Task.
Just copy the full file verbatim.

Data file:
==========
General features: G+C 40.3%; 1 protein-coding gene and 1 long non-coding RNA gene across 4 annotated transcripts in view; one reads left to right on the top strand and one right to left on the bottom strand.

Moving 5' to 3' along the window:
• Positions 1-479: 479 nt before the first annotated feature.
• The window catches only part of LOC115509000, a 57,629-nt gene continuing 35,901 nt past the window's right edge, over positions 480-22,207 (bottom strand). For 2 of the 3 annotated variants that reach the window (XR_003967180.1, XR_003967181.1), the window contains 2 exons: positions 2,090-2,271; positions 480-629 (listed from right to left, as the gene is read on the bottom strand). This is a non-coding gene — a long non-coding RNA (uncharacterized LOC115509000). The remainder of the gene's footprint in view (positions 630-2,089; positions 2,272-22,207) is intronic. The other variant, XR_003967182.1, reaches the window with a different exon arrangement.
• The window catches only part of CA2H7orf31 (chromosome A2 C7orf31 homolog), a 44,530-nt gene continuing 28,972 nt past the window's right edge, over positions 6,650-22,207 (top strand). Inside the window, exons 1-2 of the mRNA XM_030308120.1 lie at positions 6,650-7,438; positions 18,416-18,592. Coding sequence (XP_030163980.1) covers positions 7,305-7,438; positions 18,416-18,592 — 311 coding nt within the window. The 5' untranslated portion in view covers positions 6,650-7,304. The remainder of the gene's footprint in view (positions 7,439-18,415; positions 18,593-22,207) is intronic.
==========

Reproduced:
General features: G+C 40.3%; 1 protein-coding gene and 1 long non-coding RNA gene across 4 annotated transcripts in view; one reads left to right on the top strand and one right to left on the bottom strand.

Moving 5' to 3' along the window:
• Positions 1-479: 479 nt before the first annotated feature.
• The window catches only part of LOC115509000, a 57,629-nt gene continuing 35,901 nt past the window's right edge, over positions 480-22,207 (bottom strand). For 2 of the 3 annotated variants that reach the window (XR_003967180.1, XR_003967181.1), the window contains 2 exons: positions 2,090-2,271; positions 480-629 (listed from right to left, as the gene is read on the bottom strand). This is a non-coding gene — a long non-coding RNA (uncharacterized LOC115509000). The remainder of the gene's footprint in view (positions 630-2,089; positions 2,272-22,207) is intronic. The other variant, XR_003967182.1, reaches the window with a different exon arrangement.
• The window catches only part of CA2H7orf31 (chromosome A2 C7orf31 homolog), a 44,530-nt gene continuing 28,972 nt past the window's right edge, over positions 6,650-22,207 (top strand). Inside the window, exons 1-2 of the mRNA XM_030308120.1 lie at positions 6,650-7,438; positions 18,416-18,592. Coding sequence (XP_030163980.1) covers positions 7,305-7,438; positions 18,416-18,592 — 311 coding nt within the window. The 5' untranslated portion in view covers positions 6,650-7,304. The remainder of the gene's footprint in view (positions 7,439-18,415; positions 18,593-22,207) is intronic.